Coal

Coal mining is bringing devastation to landscapes and livelihoods in Kalimantan, where a coal-rush is in full swing. Indonesia is now the world's largest exporter of thermal coal - supplying power stations and generating electricity in India, China, Europe and many other countries around the world.

DTE is campaigning against UK involvement in Indonesia's coal rush. We need to reduce demand for coal in order to protect livelihoods in Kalimantan as well as reduce UK greenhouse gas emissions.

Bumi Resources' giant Kaltim Prima coal mine in East Kalimantan. (Photo:JATAM)

Down to Earth No.85-86, August 2010

The case of Rio Tinto, BP, the Bakrie Brothers and Kaltim Prima Coal.

By Andrew Hickman, DTE

It is a sad fact that more than 10 years after the fall of Suharto and the establishment of democratic rule in Indonesia corruption, collusions and nepotism, known in Indonesian as KKN - remain key problems and challenges faced by Indonesia today.

Down to Earth No.85-86, August 2010

By Geoff Nettleton, Kailash Kutwaroo, edited by Richard Solly with input from Roger Moody and Mark Muller.

The rise in average atmospheric temperature and increased frequency of extreme weather events are widely understood to be a major threat to the future of all current human societies and ecological zones.1

Down to Earth No.85-86, August 2010

DTE asked climate justice activist Mark Lloyd about coal and coal activism in Scotland...and his thoughts on reading JATAM's Deadly Coal report.

Down to Earth No.84, March 2010

In February of this year, at the invitation of JATAM (the Indonesian Mining Advocacy Network) and JATAM Kaltim (JATAM East Kalimantan), DTE staff member Andrew Hickman went to see for himself the effects of coal mining in and around Samarinda, East Kalimantan.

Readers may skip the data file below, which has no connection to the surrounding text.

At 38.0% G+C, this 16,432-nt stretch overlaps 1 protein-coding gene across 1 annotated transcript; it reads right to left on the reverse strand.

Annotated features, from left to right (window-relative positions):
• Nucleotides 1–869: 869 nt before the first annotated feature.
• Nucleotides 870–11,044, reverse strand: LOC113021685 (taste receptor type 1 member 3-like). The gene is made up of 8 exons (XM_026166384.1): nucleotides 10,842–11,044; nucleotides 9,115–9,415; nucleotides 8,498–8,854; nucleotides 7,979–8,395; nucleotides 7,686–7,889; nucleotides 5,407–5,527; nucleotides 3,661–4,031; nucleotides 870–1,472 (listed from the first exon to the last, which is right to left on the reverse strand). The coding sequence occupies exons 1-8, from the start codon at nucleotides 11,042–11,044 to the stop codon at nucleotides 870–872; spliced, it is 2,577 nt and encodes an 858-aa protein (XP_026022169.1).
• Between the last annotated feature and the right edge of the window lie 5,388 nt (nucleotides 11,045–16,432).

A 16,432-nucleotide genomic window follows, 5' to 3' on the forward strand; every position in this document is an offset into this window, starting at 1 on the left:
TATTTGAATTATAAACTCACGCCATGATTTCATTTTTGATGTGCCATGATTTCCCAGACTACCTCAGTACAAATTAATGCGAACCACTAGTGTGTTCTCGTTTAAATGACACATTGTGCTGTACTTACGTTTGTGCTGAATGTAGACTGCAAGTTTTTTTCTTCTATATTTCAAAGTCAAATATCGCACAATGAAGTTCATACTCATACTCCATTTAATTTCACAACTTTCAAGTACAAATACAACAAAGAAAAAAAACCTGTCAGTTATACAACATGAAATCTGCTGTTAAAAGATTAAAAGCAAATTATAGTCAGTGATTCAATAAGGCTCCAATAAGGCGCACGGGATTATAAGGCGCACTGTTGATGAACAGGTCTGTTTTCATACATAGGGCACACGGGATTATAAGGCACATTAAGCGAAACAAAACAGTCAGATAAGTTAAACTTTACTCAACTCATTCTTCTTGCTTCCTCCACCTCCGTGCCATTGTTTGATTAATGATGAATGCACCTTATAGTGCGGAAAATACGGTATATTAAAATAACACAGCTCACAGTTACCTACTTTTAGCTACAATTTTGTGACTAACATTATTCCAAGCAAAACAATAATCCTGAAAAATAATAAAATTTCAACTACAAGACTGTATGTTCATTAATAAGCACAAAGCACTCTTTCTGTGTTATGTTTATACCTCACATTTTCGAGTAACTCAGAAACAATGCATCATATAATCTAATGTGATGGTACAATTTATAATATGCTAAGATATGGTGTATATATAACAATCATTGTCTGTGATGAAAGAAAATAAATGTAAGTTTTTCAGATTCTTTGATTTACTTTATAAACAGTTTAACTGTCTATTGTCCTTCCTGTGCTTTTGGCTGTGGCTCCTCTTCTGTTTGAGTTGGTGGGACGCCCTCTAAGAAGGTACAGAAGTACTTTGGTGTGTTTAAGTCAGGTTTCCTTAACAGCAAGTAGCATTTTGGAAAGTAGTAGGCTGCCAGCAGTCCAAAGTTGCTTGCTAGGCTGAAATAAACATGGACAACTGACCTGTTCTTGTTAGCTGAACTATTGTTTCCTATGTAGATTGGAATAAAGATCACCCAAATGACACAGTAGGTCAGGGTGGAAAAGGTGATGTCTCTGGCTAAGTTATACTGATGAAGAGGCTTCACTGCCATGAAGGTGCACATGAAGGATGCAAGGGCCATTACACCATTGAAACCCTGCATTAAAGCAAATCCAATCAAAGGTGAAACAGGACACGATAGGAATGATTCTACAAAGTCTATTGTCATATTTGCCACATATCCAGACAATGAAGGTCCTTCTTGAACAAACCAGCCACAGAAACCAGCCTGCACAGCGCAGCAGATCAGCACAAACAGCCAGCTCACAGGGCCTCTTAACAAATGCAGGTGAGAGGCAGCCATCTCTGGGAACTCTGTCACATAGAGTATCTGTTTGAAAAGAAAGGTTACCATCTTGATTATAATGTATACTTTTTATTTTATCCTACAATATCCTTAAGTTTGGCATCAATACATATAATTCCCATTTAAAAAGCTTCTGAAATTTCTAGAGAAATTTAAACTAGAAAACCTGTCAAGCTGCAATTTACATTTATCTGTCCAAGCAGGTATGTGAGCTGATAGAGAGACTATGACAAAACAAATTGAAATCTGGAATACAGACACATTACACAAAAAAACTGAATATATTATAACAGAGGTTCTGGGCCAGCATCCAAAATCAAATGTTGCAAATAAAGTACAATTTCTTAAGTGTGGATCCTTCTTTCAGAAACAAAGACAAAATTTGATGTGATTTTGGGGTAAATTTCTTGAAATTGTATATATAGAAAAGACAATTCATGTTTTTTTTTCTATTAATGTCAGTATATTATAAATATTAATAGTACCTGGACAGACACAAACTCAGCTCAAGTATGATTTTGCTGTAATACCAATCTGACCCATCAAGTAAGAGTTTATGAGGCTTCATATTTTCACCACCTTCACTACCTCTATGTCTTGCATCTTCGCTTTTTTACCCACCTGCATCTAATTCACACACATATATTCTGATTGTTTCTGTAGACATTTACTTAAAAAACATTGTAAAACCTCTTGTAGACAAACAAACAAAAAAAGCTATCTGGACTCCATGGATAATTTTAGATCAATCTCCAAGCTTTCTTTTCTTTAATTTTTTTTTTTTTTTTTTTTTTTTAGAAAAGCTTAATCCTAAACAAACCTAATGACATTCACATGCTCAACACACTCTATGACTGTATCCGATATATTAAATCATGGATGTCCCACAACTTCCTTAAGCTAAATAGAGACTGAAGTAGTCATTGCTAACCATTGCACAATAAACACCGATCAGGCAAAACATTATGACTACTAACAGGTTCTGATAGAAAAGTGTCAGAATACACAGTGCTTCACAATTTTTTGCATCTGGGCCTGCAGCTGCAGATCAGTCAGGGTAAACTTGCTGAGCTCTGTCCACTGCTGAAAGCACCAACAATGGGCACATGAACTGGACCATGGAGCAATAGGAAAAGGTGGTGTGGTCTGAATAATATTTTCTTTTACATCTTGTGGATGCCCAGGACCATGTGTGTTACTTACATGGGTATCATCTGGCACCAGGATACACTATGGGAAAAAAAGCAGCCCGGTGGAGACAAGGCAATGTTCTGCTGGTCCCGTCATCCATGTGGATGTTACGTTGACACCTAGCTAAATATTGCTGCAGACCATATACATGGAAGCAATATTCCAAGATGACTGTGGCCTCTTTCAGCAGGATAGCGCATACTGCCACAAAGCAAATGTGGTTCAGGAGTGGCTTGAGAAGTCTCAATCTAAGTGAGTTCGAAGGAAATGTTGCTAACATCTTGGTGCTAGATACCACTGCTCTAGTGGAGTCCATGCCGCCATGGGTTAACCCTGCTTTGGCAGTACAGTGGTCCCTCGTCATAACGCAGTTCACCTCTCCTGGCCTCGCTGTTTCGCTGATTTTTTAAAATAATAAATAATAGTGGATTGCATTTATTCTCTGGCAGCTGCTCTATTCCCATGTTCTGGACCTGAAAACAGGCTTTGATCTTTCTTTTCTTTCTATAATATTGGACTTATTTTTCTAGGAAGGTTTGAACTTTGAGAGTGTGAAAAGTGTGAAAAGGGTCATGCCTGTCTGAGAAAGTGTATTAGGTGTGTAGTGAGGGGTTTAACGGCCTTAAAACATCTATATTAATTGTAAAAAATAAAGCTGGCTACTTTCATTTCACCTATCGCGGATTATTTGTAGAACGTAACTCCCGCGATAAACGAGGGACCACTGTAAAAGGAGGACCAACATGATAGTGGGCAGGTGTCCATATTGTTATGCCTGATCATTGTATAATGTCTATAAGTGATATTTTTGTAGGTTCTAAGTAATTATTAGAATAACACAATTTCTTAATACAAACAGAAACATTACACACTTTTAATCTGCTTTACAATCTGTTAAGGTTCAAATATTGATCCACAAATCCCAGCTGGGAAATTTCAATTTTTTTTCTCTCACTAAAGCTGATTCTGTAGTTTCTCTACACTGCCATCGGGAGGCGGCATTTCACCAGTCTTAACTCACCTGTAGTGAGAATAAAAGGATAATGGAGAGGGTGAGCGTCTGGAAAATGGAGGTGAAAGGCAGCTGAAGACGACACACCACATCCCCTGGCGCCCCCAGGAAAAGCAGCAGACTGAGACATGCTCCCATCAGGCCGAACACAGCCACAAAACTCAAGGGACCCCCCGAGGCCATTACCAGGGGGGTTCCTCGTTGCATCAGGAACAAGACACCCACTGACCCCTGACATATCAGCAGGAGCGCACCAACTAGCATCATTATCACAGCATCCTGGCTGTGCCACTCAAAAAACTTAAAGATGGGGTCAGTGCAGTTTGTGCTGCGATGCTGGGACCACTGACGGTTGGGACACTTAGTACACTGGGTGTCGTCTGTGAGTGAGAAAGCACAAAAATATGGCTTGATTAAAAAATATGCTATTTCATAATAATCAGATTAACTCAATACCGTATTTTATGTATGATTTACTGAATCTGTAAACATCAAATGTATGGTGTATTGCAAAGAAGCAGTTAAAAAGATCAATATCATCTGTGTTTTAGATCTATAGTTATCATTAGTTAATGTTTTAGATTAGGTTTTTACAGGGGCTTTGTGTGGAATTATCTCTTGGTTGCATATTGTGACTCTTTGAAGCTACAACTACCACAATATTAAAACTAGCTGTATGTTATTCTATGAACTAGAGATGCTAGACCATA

Down to Earth No 57  May 2003


The world's largest mining company, Rio Tinto, has faced severe criticism on human rights, the environment, health & safety and pay & conditions. The company's dismal record in Indonesia has been spotlighted in a new report by WALHI, published to coincide with the company's annual general meetings.

Rio Tinto's annual general meetings in London and Perth sparked co-ordinated protest actions in Indonesia, Australia and Britain.

Down to Earth No 52 February 2002

BP currently joint owns and manages Indonesia's biggest coal mine. It has 50% of the shares in PT Kaltim Prima Coal (KPC), a massive open cast mine near Sangatta, East Kutai district, East Kalimantan province. The Anglo-Australian mining giant, Rio Tinto, owns the other 50%. KPC is currently embroiled in a power struggle with the local authorities as, under the initial agreement, this foreign-owned company must sell off 51% of its shares to Indonesian parties [1].

Down to Earth No. 47, November 2000


The past months have seen unprecedented direct action by local people and mine workers protesting against injustice at Rio Tinto's PT KEM and Kaltim Prima mines.

In April and May this year, Rio Tinto's Kelian gold mine was forced to shut down after negotiations with local community representatives were broken off. Hundreds of Dayak villagers blockaded access to the mine, preventing supplies of lime (used to treat acid waste) and diesel fuel oil getting through to the mine site on the Kelian river.